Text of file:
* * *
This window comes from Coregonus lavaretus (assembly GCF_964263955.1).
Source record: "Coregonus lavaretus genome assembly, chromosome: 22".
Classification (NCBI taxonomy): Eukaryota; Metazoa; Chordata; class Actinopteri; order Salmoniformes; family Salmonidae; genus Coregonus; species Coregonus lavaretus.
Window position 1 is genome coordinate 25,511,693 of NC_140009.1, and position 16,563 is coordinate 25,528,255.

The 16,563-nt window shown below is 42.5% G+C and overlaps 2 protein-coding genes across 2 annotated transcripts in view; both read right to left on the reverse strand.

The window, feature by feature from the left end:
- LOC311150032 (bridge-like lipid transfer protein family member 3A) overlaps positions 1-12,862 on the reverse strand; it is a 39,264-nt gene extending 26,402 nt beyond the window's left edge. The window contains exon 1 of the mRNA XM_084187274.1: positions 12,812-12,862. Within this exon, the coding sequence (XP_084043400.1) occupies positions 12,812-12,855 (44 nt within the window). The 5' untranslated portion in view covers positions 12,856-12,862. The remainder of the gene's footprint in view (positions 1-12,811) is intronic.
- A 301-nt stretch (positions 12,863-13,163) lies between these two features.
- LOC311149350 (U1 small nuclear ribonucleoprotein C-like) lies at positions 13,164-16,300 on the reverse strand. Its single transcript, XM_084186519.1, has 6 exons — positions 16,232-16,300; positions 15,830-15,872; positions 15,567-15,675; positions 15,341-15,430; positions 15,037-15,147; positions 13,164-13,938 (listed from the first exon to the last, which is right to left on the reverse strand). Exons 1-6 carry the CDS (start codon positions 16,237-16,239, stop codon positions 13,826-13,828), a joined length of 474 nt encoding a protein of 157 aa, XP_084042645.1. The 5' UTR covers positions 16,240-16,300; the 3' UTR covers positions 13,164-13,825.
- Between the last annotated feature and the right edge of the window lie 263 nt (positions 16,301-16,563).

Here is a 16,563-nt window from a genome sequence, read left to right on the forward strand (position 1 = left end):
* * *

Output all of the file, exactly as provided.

This window comes from Coregonus lavaretus (assembly GCF_964263955.1).
Source record: "Coregonus lavaretus genome assembly, chromosome: 22".
Classification (NCBI taxonomy): Eukaryota; Metazoa; Chordata; class Actinopteri; order Salmoniformes; family Salmonidae; genus Coregonus; species Coregonus lavaretus.
Window position 1 is genome coordinate 25,511,693 of NC_140009.1, and position 16,563 is coordinate 25,528,255.

The 16,563-nt window shown below is 42.5% G+C and overlaps 2 protein-coding genes across 2 annotated transcripts in view; both read right to left on the reverse strand.

The window, feature by feature from the left end:
- LOC311150032 (bridge-like lipid transfer protein family member 3A) overlaps positions 1-12,862 on the reverse strand; it is a 39,264-nt gene extending 26,402 nt beyond the window's left edge. The window contains exon 1 of the mRNA XM_084187274.1: positions 12,812-12,862. Within this exon, the coding sequence (XP_084043400.1) occupies positions 12,812-12,855 (44 nt within the window). The 5' untranslated portion in view covers positions 12,856-12,862. The remainder of the gene's footprint in view (positions 1-12,811) is intronic.
- A 301-nt stretch (positions 12,863-13,163) lies between these two features.
- LOC311149350 (U1 small nuclear ribonucleoprotein C-like) lies at positions 13,164-16,300 on the reverse strand. Its single transcript, XM_084186519.1, has 6 exons — positions 16,232-16,300; positions 15,830-15,872; positions 15,567-15,675; positions 15,341-15,430; positions 15,037-15,147; positions 13,164-13,938 (listed from the first exon to the last, which is right to left on the reverse strand). Exons 1-6 carry the CDS (start codon positions 16,237-16,239, stop codon positions 13,826-13,828), a joined length of 474 nt encoding a protein of 157 aa, XP_084042645.1. The 5' UTR covers positions 16,240-16,300; the 3' UTR covers positions 13,164-13,825.
- Between the last annotated feature and the right edge of the window lie 263 nt (positions 16,301-16,563).

Here is a 16,563-nt window from a genome sequence, read left to right on the forward strand (position 1 = left end):